Wickham was granted to the Monastery of Abindgon in 686 AD by Ceadwalla, King of Wessex and until the Dissolution of the Monasteries in Henry VIII's reign the Priests of the Parish were monks. The patronage is now the gift of the Bishop of Oxford.
The Chapel stands on the site of a Roman Camp and was widely restored by William Nicholson during the last century, although the Tower was almost untouched during this work. The Tower, which is the oldest in Berkshire, was originally build as a watch and beacon tower.
When William Nicholson restored the chapel in 1845 he unusually added papier mache elephants from the Paris Exhibition.
The organ is a three manual Bevington given in 1842 while the Mid-Victorian font is copy of an older one in Bradford Abbas in Dorset, with a cover worked in New Zealand and shown at the Crystal Palace Exhibition in 1862.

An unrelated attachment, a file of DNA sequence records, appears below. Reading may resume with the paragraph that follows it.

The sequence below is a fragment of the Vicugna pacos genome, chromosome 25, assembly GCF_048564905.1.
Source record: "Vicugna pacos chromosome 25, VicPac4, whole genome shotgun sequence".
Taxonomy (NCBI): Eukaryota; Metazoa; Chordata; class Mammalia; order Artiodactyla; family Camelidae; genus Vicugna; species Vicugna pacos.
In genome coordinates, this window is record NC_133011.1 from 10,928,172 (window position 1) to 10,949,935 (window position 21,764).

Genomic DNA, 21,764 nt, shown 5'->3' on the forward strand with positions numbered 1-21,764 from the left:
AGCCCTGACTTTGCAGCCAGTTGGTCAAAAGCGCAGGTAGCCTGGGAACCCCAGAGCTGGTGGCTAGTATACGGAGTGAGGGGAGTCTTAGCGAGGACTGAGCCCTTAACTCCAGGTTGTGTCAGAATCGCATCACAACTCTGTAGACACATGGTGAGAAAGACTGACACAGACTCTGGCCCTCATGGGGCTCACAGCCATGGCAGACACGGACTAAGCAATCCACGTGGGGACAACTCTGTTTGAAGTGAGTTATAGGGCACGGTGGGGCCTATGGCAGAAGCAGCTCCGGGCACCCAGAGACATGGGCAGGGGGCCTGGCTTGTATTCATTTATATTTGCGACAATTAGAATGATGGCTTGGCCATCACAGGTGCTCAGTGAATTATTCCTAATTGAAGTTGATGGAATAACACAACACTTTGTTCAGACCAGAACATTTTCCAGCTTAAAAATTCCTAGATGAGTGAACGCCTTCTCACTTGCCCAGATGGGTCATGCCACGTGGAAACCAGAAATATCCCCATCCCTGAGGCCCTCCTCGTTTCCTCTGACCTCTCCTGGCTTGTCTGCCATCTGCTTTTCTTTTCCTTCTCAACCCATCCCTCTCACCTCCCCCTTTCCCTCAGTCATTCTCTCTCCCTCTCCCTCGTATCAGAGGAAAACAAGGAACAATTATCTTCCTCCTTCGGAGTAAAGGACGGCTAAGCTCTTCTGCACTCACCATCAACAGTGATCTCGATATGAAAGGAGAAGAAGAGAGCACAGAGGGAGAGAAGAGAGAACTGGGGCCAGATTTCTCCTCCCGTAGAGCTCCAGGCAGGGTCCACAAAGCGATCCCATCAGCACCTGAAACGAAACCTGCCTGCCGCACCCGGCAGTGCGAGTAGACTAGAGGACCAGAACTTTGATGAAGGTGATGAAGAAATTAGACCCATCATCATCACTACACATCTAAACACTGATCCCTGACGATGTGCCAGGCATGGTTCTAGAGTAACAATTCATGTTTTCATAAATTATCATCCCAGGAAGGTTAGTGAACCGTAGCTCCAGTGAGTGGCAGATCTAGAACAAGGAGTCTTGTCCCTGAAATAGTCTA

A glass case in the church houses a chasuble which is thought to be one mentioned in 1552, along with a chalice pall from a church in Jerez, Spain which was embroidered in 1885.
Wickham is part of the parish of Welford with Wickham which is, in turn, a member of the West Downland Benefice. Services are held on the third sunday of each month at Welford church (details on their site).
Visitors are always welcome at any of the churches in the West Downland Benefice - Brightwalton with Catmore, Chaddleworth, Fawley, Leckhampstead, Great Shefford with Shefford Woodlands and Welford with Wickham.